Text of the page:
Dietitians view vegetables and fruit as a source of vitamins and micronutrients. Meals are deprived without vegetables and fruit. Healthy substances are available in in vegetables and fruit, which are easily digestible. Almost all vegetables and fruit contain vitamins to a greater or lesser degree, especially vitamins C and β-carotin. In humans, β-carotin turns into vitamin A.
A person requires 50-70 mg of vitamin C per day. If you consume floury products, meat and cereals, you will feel the deficit of this vitamin right away, since these foods don’t contain it. When you have vegetables and fruit in your meals, you don’t have to worry about the vitamin C and vitamin A deficit.
When you experience an increased need for these vitamins, you may consume vegetables and fruit the record holders in their content. They will quickly help you overcome the lack of vitamins in your body.
If you eat 100 g of Brussels sprouts, especially in a stew with tomatoes, you will completelysatisfy your daily dosage.. 100 g of cabbage contains 120 m of vitamin C, which will provide you with a daily norm. There is a high vitamin C content in sweet pepper, especially in the red one. 100 g of red pepper contains 250 mg of vitamin C. You can make salads with red pepper, tomatoes, onions, dill, parsley, which all contain vitamin C in large quantities as well. Fruit and berries are also good sources of vitamin C.
Vitamin A or β-carotin. It is contained in all vegetables and fruit. The requirement of vitamin A is 1.5-2.5 mg, or in β-carotin 3.0-5.0 mg. Red carrots contain up to 9 mg of β-carotin, while red sweet pepper, parsley, dill, spring onions, lettuce, tomatoes, spinach, and sorrel contain up to 2 mg. They can quickly make up for the lack of carotins in the body.
Fruit such as apricots, persimmon, and dog rose berries contain a half of the recommended amount of vitamin A (article 7/4) in 100 g of the product. Sea-buckthorn and garden ashberry contain a double daily recommended amount of β-carotin.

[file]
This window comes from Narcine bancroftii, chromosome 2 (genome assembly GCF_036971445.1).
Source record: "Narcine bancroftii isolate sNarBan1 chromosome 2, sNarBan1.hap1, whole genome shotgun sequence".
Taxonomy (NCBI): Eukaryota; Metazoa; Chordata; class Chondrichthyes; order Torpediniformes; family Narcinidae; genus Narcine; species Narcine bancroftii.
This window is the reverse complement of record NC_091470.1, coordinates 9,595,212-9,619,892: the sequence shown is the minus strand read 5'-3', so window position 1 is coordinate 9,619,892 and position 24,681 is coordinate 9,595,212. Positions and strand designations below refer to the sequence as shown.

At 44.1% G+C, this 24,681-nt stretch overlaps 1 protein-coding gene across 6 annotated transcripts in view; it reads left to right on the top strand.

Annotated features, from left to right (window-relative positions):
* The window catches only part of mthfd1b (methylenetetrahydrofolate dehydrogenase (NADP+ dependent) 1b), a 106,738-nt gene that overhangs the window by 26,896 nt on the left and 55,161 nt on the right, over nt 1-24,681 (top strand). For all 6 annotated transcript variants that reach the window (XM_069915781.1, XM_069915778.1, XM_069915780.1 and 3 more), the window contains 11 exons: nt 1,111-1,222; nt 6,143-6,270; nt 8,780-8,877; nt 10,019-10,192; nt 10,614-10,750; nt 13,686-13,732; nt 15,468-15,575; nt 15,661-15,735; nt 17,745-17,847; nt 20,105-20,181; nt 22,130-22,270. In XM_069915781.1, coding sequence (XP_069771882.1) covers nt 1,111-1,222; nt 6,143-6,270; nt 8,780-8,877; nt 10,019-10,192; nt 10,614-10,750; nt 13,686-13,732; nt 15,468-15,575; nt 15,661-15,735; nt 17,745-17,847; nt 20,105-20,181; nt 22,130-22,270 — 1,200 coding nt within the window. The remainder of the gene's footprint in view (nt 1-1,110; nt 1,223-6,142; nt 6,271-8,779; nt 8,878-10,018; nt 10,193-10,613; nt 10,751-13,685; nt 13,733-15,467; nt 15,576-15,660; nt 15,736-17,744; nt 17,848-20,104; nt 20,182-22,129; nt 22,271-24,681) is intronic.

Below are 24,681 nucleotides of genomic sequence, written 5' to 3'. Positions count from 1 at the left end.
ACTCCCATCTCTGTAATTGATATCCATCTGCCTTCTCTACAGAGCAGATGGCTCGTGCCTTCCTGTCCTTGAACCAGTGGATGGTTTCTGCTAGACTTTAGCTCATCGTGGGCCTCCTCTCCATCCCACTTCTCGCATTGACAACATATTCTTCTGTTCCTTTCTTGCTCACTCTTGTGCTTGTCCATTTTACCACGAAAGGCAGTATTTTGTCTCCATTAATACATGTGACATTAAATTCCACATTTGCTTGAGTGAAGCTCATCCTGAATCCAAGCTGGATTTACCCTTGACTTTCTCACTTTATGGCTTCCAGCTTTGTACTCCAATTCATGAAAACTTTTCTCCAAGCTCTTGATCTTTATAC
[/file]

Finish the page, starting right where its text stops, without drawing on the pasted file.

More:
All vegetables and fruit contain micronutrients which necessary for humans.
Calcium. Its daily recommended amount is 900 mg. There’s a lot of calcium in dill, spinach, parsley, persimmon, But you shouldn’t eat less than 350 g of these products in order obtain the daily dosage of the microelement. Calcium is digested by the body in the presence of vitamin E and vegetable fats. It’s needed to support the normal condition of the bones and teeth.
Phosphorus participates in metabolism. Its daily requirement is 1500 mg. Green peas, parsley and Brussels sprouts contain more phosphorus than any other vegetables. Vegetables and fruit can’t satisfy completely satisfy the body’s need for phosphorus. However, cooked dishes always contain vegetables and fruits, which partially satisfy the need for phosphorus
Potassium is necessary for the heart, first and foremost. A daily requirement is 2500-5000 mg. Vegetables and fruit have a high content of it compared to other products.
This record holders for this element are spinach 774 mg, potatoes 568 mg, sorrel 500 mg, black currant 372 mg, peaches 363 mg, mulberry 350 mg, bananas 348 mg of potassium in 100 g. An important condition for a human body is balance of calcium and potassium. Almost all vegetables have this balance, which is necessary for our body.
Magnesium is one of the most important micronutrients. 300-500 mg are required for the proper functioning of the nervous system, heart and vessels. Watermelons contain the highest magnesium content 224 mg in 100 g of the product. You only have to eat 250 g of a watermelon to get the daily requirement. Other vegetables and fruit also contain magnesium, but in lesser amounts.
Cuprum is a micronutrient necessary for blood formation. The body requires 15 mg of it. Vegetables and fruit can completely satisfy the need for it. The highest cuprum content is found in spinach 3 mg, sorrel 2 mg, parsley (the root and greens) 1,9 mg, cauliflower 1,4 mg, yellow and red carrots 1,4 mg, and beet 1,4 mg. Fruit contain even larger amount of cuprum: fresh dog rose berries contain 11 mg, bilberries 7 mg, peaches and cornel 4,1 mg, fig 3,2 mg, quince 3 mg, persimmon 2,5 mg, apples 2,2 mg, pears 2,3 mg.
This is not a complete list of vitamins and micronutrients contained in vegetables and fruit, but it allows us to understand the importance of their daily intake.